One of Spacecoms major goals for Africa is to make sure that its satellite represents the ideal solution to cater to the needs of this market. With that in mind, one of AMOS-5s key differentiators is that it is one of the first satellites designed specifically to serve Africa, rather than be moved from one area to another. This decision enabled us to build it from bottom to top so that not only does it have the highest power (EIRP) enabling advanced data and broadcast services, it also was planned from the design phase to provide the optimal coverage over Africa. AMOS-5s elevation angle and extended power enables a one-hop from anywhere to everywhere else in Africa, with connectivity to Europe and the Middle East.
For instance, AMOS-5s pan-African C-band beam has two peaksone over Kenya in East Africa with a second placed over West Africa. The C-band covers all of Africa from East to West and from North to South, as well as having easy and strong connections to the Middle East and Europeas far as Northern Europe. This makes it a powerful and strong solution for a plethora of data and broadcast applications.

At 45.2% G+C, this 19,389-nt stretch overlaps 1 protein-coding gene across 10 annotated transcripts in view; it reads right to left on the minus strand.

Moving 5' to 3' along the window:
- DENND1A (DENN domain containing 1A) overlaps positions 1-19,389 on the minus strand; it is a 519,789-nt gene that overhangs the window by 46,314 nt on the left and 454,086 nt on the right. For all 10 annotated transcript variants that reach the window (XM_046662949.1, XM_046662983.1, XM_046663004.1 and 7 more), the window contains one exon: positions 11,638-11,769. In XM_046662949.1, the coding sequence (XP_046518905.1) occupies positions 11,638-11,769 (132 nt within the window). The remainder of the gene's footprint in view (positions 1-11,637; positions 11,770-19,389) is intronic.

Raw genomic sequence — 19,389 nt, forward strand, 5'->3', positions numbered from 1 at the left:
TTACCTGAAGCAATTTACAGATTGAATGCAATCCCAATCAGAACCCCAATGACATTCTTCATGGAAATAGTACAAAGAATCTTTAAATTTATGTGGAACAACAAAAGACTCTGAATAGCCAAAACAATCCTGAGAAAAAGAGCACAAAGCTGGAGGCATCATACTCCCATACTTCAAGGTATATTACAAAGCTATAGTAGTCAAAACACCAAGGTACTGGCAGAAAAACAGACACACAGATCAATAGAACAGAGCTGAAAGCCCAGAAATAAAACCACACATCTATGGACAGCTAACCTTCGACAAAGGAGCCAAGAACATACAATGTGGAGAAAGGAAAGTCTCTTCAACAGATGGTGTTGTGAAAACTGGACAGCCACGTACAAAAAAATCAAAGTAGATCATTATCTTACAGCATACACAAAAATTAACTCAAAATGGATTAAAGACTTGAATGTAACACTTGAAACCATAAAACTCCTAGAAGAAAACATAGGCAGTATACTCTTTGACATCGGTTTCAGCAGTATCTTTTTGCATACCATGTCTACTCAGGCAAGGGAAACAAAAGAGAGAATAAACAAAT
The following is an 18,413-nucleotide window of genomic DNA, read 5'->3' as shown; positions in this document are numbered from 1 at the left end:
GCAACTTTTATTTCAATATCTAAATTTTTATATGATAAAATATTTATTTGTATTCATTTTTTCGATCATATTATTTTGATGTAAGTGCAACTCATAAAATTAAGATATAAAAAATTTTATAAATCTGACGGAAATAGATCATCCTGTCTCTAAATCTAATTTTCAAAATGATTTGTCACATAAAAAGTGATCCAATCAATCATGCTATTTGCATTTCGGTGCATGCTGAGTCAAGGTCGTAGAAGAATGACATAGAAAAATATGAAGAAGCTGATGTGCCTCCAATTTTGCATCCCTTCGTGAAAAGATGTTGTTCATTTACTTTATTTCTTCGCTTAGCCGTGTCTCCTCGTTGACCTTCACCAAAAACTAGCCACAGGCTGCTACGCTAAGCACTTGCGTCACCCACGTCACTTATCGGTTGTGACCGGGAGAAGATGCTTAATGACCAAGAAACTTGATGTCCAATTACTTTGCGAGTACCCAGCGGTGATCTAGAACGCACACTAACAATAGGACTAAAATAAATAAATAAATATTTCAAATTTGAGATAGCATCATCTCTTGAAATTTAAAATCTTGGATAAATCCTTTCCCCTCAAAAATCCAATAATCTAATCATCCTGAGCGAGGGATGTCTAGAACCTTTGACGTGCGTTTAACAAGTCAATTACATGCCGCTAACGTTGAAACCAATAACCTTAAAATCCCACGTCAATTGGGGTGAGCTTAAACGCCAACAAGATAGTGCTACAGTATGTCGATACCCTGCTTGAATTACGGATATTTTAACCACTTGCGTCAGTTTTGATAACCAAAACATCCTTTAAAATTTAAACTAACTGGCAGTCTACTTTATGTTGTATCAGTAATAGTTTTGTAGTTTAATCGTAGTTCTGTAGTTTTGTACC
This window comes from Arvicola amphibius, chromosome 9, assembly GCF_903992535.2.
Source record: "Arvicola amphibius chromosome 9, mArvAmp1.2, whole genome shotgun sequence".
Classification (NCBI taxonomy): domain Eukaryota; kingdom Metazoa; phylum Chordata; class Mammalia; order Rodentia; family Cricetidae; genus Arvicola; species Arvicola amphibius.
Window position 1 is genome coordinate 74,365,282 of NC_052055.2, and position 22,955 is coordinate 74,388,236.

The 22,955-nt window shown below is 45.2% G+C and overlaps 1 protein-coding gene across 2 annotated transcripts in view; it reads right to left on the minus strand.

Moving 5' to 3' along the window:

With our French Speaking Africa (Ku-1) beam, we cover the Francophone belt of Africa. In the East the beam reaches Madagascar and the Reunion Islands while in the West peak coverage is over the French speaking regions of that area. As well, we designed AMOS-5 Ku-beams to have connectivity throughout Europe and the Middle East. This way, all of our clients on Ku-1 who are based outside of Africa can connect between their centers of operations.
AMOS-5s Ku-2 beam is focused on Southern Africa. Again, we have provided connections to the Middle East and to Europe to make communications easier between regions. The beam is strong over all of SADC from Democratic Republic of Congo to Namibia, Zimbabwe and over South Africa. As this regions economies grow, so will the services offered on AMOS-5.